On 5th January 1987 Horsted Keynes saw an unprecedented scene as former villager, church member and Prime Minister Harold Macmillan was laid to rest by the Bishop following his death at Birch Grove 29th December 1986.
Having a serving Prime Minister in the congregation certainly impacted St Giles and the village, as when Macmillan hosted President Kennedy at Birch Grove in 1963. It’s said planes to and from Gatwick got diverted when he was in residence. They certainly showed respect for his office of Prime Minister at Horsted Keynes station, everyone waiting until he’d got off to be met by the chauffeur. The fact he’d then give folk a lift to the village shows he’d got respect for us too. His Tory rival Butler saw these two sides of him as ‘the soft heart for and the strong determination to help the underdog, and the social habit to associate happily with the overdog’.
Macmillan’s career peaked as Britain entered a more egalitarian era marked by the advent of television and satire like That Was The Week That Was. The aristocratic sound and mannerisms of Macmillan, well remembered as lesson reader here, and his chosen successor, Lord Hume, were easy prey for the new media whose lack of deference grew the more so after the Profumo scandal.
Thirty years after his death we have another church going Prime Minister of similar churchmanship holding to the Catechism definition of the Church of England as ‘the ancient church of this land, catholic and reformed’. Tempted in his youth towards Roman Catholicism Macmillan resisted, probably steered back by his mother’s Protestant heritage. A robust spiritual life was kindled through his friendship with one time tutor, Ronnie later Monsignor Knox. He kept his Lenten fast and held to Sunday obligation sometimes attending twice.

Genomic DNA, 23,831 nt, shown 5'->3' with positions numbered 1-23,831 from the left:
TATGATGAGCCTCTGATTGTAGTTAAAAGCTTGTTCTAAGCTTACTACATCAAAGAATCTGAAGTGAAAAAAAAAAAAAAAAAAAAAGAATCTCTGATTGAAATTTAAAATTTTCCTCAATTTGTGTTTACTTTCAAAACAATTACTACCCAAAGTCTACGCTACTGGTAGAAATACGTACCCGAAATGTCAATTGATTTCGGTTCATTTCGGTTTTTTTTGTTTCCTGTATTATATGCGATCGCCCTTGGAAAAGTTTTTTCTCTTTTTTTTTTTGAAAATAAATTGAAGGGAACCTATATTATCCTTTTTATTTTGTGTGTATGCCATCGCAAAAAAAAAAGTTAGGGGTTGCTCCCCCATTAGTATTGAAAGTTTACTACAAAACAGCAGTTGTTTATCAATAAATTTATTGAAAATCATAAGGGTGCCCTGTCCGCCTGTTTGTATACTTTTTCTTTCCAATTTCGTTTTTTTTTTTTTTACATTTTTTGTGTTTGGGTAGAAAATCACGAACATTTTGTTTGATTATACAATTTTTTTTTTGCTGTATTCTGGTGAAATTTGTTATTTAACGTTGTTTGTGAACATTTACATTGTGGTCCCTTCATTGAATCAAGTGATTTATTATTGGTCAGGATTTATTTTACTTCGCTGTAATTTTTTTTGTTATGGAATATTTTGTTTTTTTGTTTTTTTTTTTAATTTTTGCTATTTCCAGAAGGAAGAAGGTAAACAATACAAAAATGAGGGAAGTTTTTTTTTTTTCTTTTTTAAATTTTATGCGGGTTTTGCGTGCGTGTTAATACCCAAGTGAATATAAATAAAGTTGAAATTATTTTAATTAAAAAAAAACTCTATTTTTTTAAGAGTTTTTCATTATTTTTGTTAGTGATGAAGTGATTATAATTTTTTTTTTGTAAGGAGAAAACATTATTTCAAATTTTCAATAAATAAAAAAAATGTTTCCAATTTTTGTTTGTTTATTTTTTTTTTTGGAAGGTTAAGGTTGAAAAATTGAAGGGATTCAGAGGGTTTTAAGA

Great men and women are usually people who have suffered. In this way their humanity appeals through the braving of fear. Macmillan’s courage was forged in the trenches of the First World War and a near death experience in the Second World War. The courage he possessed made him his own man. He stood alone in cabinet when he told the aged Churchill his days as Prime Minister needed to end. Macmillan even dared to suggest to Pope Pius XII he would serve Christian unity by recognising the orders of Anglican priests – to be received by silence! Nearer to home when he attended St Giles Church Council he would allegedly stand at 9pm declaring the meeting was over to the Rector’s chagrin! The late Dorothy Baxter recalled him telling her off for giggling in the choir. In Macmillan’s last years the parish priest, Fr Mark Hill Tout was called upon to minister and converse with him. He evidenced a thoughtful Christianity true to the faith of the church through the ages.
Macmillan had many trials, political and domestic. His life story is one that rises above the trials and part of his strategy was daily retreating into books and prayer. He possessed a clear sense of divine providence working through the historical events that propelled his career. To his Christian sensibilities we owe the appointment of two of the Church of England’s most famous 20th century clerics, Michael Ramsey and Mervyn Stockwood. Macmillan lamented the decline in Christian allegiance and near the end of his life made a call to ‘restore and strengthen the moral and spiritual as well as the material’ countering his materialist ‘you’ve never had it so good’ association.
Harold Macmillan’s pragmatism played a signal role in opening up the United Kingdom’s post-colonial especially in his 1960 prophecy of ‘winds of change’ blowing across Africa made in the face of Dr Hendrik Verwoerd in the South African Parliament. His grave in our Churchyard was made a place of pilgrimage for African nationalists. Two of his more controversial engagements were the 1945 repatriation of Cossacks to their execution in Russia and the 1956 Suez crisis. Like any successful politician Macmillan had his ups and downs seizing the ‘glittering prizes offered those who have stout hearts and sharp swords’ (F.E.Smith).
He was a great wit. Interrupted in a speech by Khruschev banging his shoe on the table at the United Nations he looks up and says quietly, ‘Well, I would like it translating if you would.’ Unveiling a bronze of Mrs Thatcher at the Carlton Club he makes an audible stage whisper, ‘Now I must remember that I am unveiling a bust of Margaret Thatcher, not Margaret Thatcher’s bust.’
The life and achievements of Harold Macmillan and his wife Dorothy are part of our heritage at St Giles along with so many who’ve impacted the world for good and for God.